It has been nearly two-and-a-half years since TEPCO decided to give its "Game of Thrones"-inspired frozen water wall a second chance, despite initially experiencing difficulty getting the temperature low enough to freeze the ground water. At the time, we questioned their sanity, but pointed out that "wasting" tens of billions of yen on the project would, at the very least, help out the region's badly damaged GDP...
...But today, with two years before the Tokyo Games, the Japanese utility company admitted to Reuters that the costly "ice wall" (more like an ice floor, it's essentially a ground barrier consisting of frozen soil) is failing to stop groundwater from seeping into the ruined nuclear reactors at the ruined Fukushima Dai-ichi nuclear plant.
The wall's failure, among other factors, is preventing the company from removing all of the radioactive melted fuel at the site, where one of the world's worst-ever nuclear disasters unfolded seven years ago when a tsunami struck the area.
When the "ice wall" was announced in 2013, TEPCO assured skeptics that it would effectively limit the flow of groundwater into the plant's basement, where the water becomes contaminated with radioactive debris.
But since the wall became fully operational in August 2017, an average of 141 metric tonnes of groundwater has seeped into the reactor and turbines each day - worse than the 132 metric tonnes a day that seeped into the ruined plant during the nine months before the wall's completion.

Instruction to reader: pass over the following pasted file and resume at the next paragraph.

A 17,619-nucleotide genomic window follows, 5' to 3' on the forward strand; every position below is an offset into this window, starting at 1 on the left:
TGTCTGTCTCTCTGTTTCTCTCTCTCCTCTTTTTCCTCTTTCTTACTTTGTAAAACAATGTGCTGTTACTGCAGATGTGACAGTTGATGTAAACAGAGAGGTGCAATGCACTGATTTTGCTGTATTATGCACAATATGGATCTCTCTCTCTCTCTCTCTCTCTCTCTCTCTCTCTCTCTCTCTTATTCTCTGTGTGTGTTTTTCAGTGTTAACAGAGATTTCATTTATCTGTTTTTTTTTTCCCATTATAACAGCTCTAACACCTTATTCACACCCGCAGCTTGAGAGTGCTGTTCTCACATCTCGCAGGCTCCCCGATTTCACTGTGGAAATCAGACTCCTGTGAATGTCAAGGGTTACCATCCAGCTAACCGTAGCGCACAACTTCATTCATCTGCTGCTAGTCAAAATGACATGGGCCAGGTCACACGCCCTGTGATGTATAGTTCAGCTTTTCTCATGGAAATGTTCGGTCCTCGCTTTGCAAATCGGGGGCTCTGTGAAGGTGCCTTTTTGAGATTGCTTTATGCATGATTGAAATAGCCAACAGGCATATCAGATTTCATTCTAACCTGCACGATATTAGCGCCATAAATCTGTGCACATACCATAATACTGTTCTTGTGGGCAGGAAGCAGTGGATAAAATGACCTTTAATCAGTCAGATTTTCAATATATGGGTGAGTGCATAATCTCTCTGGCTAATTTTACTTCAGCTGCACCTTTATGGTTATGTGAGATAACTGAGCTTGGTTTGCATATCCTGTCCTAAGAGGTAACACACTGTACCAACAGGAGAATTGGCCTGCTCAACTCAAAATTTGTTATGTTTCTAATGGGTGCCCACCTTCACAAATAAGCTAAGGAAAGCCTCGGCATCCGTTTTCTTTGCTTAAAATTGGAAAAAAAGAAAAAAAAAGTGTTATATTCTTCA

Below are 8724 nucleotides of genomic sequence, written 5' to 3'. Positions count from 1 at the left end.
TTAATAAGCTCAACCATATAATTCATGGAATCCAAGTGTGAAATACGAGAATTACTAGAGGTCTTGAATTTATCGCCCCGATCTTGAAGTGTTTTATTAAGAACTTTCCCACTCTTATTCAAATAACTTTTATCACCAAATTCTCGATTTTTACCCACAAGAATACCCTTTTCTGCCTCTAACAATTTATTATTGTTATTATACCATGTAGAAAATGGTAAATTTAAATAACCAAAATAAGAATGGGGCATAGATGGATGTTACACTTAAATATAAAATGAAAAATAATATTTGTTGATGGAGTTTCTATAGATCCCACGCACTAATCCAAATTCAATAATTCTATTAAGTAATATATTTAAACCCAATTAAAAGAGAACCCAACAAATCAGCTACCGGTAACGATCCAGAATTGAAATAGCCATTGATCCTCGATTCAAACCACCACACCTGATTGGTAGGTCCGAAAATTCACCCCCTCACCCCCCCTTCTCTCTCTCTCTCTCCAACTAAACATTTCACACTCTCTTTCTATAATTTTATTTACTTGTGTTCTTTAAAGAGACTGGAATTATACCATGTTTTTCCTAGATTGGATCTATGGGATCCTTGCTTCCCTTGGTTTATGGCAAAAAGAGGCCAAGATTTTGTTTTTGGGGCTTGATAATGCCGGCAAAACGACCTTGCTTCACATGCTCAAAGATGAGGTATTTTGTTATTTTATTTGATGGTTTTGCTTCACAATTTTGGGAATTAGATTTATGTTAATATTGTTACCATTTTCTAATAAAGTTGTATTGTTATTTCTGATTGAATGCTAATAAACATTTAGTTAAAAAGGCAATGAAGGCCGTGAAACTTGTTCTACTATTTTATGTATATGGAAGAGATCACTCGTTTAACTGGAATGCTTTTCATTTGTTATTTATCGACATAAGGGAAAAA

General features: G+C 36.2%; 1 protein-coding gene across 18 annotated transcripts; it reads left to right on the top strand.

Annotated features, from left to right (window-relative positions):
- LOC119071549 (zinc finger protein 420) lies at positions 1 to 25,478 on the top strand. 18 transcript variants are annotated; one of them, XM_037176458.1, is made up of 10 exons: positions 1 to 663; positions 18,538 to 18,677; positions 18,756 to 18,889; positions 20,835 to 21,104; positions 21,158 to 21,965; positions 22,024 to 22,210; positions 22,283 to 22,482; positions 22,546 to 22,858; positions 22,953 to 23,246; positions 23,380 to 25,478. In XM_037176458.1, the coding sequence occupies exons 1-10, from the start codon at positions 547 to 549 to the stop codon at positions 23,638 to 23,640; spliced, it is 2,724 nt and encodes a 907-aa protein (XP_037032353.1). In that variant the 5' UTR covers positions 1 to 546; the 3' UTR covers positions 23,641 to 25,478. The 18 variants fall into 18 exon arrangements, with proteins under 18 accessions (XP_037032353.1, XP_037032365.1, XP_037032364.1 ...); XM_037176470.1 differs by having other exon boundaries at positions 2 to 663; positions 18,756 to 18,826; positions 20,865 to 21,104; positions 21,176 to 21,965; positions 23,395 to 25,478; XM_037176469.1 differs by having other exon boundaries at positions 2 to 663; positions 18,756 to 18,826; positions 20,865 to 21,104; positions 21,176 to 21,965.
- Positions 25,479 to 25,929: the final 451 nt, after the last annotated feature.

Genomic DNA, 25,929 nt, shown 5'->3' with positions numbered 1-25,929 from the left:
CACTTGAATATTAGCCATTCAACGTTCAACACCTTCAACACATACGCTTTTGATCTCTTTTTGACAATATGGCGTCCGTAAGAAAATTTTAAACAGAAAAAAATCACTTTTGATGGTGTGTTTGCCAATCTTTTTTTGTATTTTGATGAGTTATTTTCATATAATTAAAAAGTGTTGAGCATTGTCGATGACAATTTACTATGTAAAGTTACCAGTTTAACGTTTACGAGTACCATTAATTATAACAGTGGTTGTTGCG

That's far from the "nearly nothing" that TEPCO executives promised.
The unplanned groundwater seepage has delayed TEPCO’s clean-up at the site, the company said, and may undermine the entire decommissioning process for the plant, which the utility is tasked with cleaning up before the 2020 Olympics, though in reality, the process will likely take decades.
Some of the 160,000 residents that were forced to flee after the disaster when the government declared an "exclusion zone" around the site are beginning to return to their former homes as the government has cut off their public assistance.
What people are finding is a ghost town overrun by radioactive boars.
As we pointed out, TEPCO's options are apparently at an impasse: The company has lost several "swimming robots" inside the destroyed reactors. The robots were sent in to search for the melted nuclear core.
As Reuters explains, TEPCO sunk 34.5 billion yen ($324 million) in public funds into the project, which involved deploying 1,500 tubes filled with brine to a depth of 30 meters (100 feet) in a 1.5-kilometre (1-mile) perimeter around the plant's four reactors. The plant then cools the brine to minus 30 degrees Celsius (minus 22 Fahrenheit). The goal is to freeze the soil into a solid mass.
What's worse, the continuing seepage has created more toxic water that Tepco must pump out and store in cumbersome containers. The company says it will run out of space for the water by early 2021.
One nuclear regulator who spoke with Reuters said he believed the wall had been oversold..
"I believe the ice wall was ‘oversold’ in that it would solve all the release and storage concerns," said Dale Klein, the former chairman of the U.S. Nuclear Regulatory Commission and the head of an external committee advising Tepco on safety issues.
"The hydrology of the Fukushima site is very complicated and thus the exact water flow is hard to predict," he said, "especially during heavy rains."
Depending on the level of rain, the amount of water flowing into the ruined plant can fluctuate between 83 tons during a dry month to 866 during a typhoon.
A government panel blasted the ice wall on Wednesday, saying it was only partially effective. What's worse, the ice wall was supposed to be a crucial element of Japan's plan to show that it has the cleanup effort under control.
The failure is bad news for area fishermen, because the government's only other viable solution appears to be emptying tritium-laced water into the Pacific Ocean - which has angered locals, and probably should anger the international community as well.